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Cyndy Cmyth: Polished and Vibrant Mixed Media Paintings

It’s not difficult to figure out what influences Cyndy Cmyth as you view her gently expressive mixed media artwork: it’s the seasons—their ever-adapting colors, objects, symbolism and sentiments—depicted in a variety of hues and textures.

Take a look at Web of Leaves, below. A plethora of carefully arranged, dried leaves are centered upon a gilded backdrop. Autumn colors burst forth in each as we see burnt orange, copper, taupe and goldenrod hues come alive.

web-of-leaves

Altogether, the leaves appear to welcome a new season into their lives as they collectively take on the appearance of a snowflake. In a bittersweet way, the symbolism reflects the next season soon in line to make the harvest-colored assortment a distant memory.

To create this piece, Cyndy used melted copper pieces, minerals and gold-leaf. I also want to note that the textured line elements give a nice depth to the piece overall—and rather resemble straws of hay, as another nostalgic nod to the passing seasons.

This next painting, entitled Neptune, is less earthy and organic than Web of Leaves, and speaks more to the effervescent, spiritual and existential frame of mind.

neptune

Although Cyndy refers to this varnished painting as an abstract seascape, I see the blue planet, itself, making way for the limitless universe. Endless rifts add spatial intrigue, and matter seems to collect like diamonds (or, more in line with the theme, stars) on small, jagged plains.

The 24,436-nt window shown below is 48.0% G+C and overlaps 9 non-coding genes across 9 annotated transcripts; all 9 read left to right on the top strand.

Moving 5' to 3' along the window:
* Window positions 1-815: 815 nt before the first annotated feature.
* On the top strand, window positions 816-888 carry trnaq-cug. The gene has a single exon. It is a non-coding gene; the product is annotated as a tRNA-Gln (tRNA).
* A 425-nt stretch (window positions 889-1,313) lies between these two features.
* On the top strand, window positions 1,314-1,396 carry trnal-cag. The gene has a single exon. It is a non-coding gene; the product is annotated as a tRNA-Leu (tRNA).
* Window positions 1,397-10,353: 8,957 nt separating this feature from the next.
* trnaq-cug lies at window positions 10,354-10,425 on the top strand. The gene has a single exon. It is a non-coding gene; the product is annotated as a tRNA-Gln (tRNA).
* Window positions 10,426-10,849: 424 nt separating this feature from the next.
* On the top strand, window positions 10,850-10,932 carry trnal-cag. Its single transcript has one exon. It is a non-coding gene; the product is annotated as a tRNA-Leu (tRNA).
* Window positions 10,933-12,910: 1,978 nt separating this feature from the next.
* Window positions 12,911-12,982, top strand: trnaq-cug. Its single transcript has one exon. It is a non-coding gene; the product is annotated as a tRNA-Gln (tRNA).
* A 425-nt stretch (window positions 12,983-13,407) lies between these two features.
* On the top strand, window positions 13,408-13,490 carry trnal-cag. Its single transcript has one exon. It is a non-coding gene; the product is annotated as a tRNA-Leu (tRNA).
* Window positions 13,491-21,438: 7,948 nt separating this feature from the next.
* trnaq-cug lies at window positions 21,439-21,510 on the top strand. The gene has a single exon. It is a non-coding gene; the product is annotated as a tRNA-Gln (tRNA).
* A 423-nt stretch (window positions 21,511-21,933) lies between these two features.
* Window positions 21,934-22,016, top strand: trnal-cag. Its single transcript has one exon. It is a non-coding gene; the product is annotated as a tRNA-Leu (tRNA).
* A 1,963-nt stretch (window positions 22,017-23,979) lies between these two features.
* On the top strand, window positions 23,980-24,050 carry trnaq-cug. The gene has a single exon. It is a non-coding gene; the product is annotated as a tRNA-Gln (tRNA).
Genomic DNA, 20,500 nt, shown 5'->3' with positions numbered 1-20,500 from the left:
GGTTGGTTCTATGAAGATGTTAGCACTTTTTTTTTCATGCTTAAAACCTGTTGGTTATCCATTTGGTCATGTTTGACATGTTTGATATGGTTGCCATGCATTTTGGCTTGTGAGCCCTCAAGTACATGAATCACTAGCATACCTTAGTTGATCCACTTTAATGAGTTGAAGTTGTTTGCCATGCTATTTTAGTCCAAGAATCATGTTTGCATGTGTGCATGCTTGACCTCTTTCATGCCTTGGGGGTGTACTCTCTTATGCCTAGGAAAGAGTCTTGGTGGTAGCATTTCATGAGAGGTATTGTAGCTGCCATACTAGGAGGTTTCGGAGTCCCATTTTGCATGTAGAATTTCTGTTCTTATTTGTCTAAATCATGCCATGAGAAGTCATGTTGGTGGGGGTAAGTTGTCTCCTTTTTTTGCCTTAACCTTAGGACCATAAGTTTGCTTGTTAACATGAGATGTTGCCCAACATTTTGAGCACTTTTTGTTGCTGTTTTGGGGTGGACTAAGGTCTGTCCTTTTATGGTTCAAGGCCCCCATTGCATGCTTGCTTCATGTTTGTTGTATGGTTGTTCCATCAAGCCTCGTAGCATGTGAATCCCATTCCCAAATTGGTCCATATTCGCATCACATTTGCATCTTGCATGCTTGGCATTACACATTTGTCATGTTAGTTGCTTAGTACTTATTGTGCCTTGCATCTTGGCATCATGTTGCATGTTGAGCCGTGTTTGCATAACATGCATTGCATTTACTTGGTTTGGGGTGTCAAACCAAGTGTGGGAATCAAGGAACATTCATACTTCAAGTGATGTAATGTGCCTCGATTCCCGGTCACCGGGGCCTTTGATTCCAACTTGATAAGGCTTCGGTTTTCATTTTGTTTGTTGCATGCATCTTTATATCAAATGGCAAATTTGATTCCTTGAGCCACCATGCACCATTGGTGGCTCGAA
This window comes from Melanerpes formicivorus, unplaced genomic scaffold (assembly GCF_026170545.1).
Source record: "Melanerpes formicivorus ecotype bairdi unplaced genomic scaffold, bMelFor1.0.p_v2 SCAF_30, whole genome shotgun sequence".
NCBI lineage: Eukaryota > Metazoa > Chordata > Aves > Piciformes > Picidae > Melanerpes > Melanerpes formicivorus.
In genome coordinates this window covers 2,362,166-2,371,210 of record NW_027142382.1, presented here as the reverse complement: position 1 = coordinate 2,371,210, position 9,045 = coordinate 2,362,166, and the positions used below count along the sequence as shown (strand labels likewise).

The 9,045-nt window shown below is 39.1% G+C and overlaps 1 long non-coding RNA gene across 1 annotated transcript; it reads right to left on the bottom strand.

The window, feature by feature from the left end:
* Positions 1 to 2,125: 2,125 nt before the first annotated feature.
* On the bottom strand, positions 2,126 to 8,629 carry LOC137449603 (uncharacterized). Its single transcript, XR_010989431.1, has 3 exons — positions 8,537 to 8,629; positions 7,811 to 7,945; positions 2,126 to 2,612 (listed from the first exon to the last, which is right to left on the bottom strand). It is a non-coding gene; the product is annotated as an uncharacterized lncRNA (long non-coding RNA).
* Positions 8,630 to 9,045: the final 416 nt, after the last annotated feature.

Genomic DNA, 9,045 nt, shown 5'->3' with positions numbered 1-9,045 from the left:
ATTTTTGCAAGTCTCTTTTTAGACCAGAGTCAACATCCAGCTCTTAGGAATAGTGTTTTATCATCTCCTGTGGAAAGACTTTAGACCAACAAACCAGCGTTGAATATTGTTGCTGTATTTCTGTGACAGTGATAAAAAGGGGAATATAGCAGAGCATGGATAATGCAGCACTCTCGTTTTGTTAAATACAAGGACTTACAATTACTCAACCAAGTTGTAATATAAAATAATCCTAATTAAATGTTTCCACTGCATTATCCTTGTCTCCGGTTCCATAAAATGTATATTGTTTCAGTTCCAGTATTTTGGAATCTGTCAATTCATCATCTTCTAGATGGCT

I could imagine a seascape if we were looking down on Earth from outer space and casting our eyes upon the great expanses of blue water swirling and swimming, crashing against shorelines and lapping over children’s feet running across the beach.

Finally, I’ve always had a soft spot in my heart for butterflies, and purple happens to be my favorite color, so Purple Butterfly below is a win-win.

purple-butterfly

Again, this piece of art contains oil paint and mixed media, this time textured with stones and tiny amethyst. I love the grainy texture because it makes it seem as if the scene has been painted on a block of wood instead of canvas.

Various shades of purple do their best to camouflage the butterflies, but their beauty cannot be overlooked. The deep violet, almost black pockets of color are most beautiful to me—they remind me of a delicate, thin-winged butterfly fluttering between rays of sunlight, where all at once you can see dark shadow, translucence, the powdery hue of richly pigmented wings, and then, all the sudden, the insect seems to vanish from sight altogether as wings fold neatly against one another to form a barely visible line in the sky.

If you’ve enjoyed these paintings as much as I have, then by all means check out more of Cyndy’s work on her website—I guarantee you won’t be disappointed!

*Note: this post may contain affiliate links*

Contemporary Bolivian/American artist Charlene Eckels aims to promote Bolivian social and cultural heritage through her work. Although currently studying at UNC Wilmington, Charlene has had her fair share of overseas adventure—she’s lived and studied at the national art school in Bolivia, taught art for orphans there, and has even survived an. . . read more

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